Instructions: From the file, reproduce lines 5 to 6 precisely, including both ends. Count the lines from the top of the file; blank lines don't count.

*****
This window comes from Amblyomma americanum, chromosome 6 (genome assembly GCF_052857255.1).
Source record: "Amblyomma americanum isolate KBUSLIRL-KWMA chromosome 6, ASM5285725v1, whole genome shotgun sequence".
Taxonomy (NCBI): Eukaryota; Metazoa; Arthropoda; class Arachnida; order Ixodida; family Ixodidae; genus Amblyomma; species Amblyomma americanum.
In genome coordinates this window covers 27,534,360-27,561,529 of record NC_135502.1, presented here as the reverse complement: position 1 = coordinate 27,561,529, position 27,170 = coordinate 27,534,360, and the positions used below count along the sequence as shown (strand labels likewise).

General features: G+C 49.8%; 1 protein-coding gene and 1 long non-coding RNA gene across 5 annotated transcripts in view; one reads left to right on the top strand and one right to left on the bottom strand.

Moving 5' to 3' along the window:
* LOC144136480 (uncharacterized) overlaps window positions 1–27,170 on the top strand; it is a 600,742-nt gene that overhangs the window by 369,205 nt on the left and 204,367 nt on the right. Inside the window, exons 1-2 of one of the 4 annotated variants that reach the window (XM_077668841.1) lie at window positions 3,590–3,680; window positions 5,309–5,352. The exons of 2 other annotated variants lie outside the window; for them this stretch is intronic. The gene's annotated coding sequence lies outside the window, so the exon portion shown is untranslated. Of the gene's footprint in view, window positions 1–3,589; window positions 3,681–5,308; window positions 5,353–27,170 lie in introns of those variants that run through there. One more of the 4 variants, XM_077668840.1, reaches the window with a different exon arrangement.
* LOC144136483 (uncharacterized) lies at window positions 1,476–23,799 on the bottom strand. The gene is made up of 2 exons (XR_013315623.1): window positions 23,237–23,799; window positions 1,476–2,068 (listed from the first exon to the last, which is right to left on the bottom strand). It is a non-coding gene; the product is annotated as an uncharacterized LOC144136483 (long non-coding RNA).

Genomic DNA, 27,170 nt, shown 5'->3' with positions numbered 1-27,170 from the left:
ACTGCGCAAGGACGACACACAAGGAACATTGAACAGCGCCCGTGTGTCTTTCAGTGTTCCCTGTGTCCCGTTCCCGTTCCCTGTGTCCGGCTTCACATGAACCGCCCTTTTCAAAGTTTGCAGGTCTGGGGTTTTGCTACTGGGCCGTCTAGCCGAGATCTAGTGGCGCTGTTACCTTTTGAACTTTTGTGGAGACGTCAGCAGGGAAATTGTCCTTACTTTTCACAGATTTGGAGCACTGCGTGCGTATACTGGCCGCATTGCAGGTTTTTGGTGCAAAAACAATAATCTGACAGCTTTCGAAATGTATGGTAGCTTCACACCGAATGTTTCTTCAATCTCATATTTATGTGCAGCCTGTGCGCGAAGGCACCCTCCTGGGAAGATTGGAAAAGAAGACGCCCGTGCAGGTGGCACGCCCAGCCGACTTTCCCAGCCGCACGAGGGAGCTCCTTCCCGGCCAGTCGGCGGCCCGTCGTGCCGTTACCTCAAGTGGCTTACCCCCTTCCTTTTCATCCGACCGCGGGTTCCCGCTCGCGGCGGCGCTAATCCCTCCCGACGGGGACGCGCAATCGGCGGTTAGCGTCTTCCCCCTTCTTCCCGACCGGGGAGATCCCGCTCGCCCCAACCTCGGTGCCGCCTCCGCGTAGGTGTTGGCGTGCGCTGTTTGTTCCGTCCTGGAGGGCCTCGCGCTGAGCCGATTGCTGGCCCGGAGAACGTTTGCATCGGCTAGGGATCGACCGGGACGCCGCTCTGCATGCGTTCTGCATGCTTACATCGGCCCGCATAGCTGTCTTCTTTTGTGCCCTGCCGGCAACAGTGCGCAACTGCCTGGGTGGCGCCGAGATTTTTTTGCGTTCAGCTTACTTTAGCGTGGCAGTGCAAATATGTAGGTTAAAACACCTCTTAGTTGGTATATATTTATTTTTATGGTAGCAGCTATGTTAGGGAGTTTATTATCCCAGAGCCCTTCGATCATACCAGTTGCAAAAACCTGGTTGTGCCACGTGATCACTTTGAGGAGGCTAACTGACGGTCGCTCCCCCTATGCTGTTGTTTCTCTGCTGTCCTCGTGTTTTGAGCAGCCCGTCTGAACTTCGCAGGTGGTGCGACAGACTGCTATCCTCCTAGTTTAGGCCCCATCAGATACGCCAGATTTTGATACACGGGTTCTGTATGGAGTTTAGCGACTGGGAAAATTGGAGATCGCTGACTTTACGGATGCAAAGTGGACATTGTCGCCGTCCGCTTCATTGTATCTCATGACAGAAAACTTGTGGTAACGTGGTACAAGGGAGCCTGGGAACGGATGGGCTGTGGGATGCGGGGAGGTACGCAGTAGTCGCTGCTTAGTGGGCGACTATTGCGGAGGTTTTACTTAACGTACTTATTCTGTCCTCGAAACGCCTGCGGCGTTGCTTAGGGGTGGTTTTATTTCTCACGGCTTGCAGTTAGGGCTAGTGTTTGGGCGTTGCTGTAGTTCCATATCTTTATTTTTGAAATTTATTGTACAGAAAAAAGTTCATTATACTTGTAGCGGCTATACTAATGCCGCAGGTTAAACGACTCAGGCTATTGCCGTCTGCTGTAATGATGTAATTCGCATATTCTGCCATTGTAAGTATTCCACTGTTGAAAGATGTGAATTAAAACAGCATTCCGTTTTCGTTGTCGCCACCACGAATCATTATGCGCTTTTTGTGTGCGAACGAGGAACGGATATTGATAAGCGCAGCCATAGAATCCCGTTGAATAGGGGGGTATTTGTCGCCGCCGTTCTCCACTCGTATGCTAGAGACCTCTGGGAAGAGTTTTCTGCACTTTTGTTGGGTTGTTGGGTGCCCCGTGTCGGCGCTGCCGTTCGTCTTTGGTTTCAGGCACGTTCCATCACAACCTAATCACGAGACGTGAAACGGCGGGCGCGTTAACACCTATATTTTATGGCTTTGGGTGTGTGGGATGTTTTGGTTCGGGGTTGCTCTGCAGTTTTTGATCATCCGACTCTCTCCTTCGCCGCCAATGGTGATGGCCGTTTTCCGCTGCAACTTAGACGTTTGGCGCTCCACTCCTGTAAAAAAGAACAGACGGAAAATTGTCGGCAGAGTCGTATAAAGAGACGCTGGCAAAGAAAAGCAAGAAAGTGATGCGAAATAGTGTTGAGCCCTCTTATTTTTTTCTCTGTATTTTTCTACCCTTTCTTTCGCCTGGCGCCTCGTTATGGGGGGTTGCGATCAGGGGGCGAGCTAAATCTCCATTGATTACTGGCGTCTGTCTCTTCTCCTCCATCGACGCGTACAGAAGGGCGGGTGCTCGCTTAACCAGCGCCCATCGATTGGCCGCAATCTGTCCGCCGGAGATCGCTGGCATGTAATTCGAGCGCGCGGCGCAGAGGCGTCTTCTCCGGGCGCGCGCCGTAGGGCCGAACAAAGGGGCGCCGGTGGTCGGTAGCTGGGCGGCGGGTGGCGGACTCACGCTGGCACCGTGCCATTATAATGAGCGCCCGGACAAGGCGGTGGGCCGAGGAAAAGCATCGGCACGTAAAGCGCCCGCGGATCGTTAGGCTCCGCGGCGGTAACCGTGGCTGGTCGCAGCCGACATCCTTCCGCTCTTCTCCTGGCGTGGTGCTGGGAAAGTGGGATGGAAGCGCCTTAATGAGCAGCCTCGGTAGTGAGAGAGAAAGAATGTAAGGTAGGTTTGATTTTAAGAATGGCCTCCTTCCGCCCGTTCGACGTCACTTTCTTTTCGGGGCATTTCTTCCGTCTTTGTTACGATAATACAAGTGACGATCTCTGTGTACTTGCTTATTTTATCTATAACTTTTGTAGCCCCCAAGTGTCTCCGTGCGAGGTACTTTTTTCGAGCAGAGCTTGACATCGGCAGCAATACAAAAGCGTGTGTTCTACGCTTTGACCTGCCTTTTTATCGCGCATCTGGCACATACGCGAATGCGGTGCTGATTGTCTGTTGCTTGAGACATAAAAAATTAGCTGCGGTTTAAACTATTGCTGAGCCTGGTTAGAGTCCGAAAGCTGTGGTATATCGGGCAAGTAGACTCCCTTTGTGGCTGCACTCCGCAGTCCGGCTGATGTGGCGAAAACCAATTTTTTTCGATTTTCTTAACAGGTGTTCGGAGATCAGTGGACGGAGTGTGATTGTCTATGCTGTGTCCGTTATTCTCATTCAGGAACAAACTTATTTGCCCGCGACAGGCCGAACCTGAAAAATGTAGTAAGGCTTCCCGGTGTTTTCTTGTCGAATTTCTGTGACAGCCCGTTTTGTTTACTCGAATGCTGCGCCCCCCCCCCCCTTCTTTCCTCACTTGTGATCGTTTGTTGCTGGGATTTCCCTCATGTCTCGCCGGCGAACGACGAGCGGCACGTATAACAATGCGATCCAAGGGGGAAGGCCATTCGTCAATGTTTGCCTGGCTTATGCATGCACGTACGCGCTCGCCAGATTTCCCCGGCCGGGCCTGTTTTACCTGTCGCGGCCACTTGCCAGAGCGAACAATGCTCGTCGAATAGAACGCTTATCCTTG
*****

General features: G+C 49.8%; 1 protein-coding gene and 1 long non-coding RNA gene across 5 annotated transcripts in view; one reads left to right on the top strand and one right to left on the bottom strand.

Moving 5' to 3' along the window: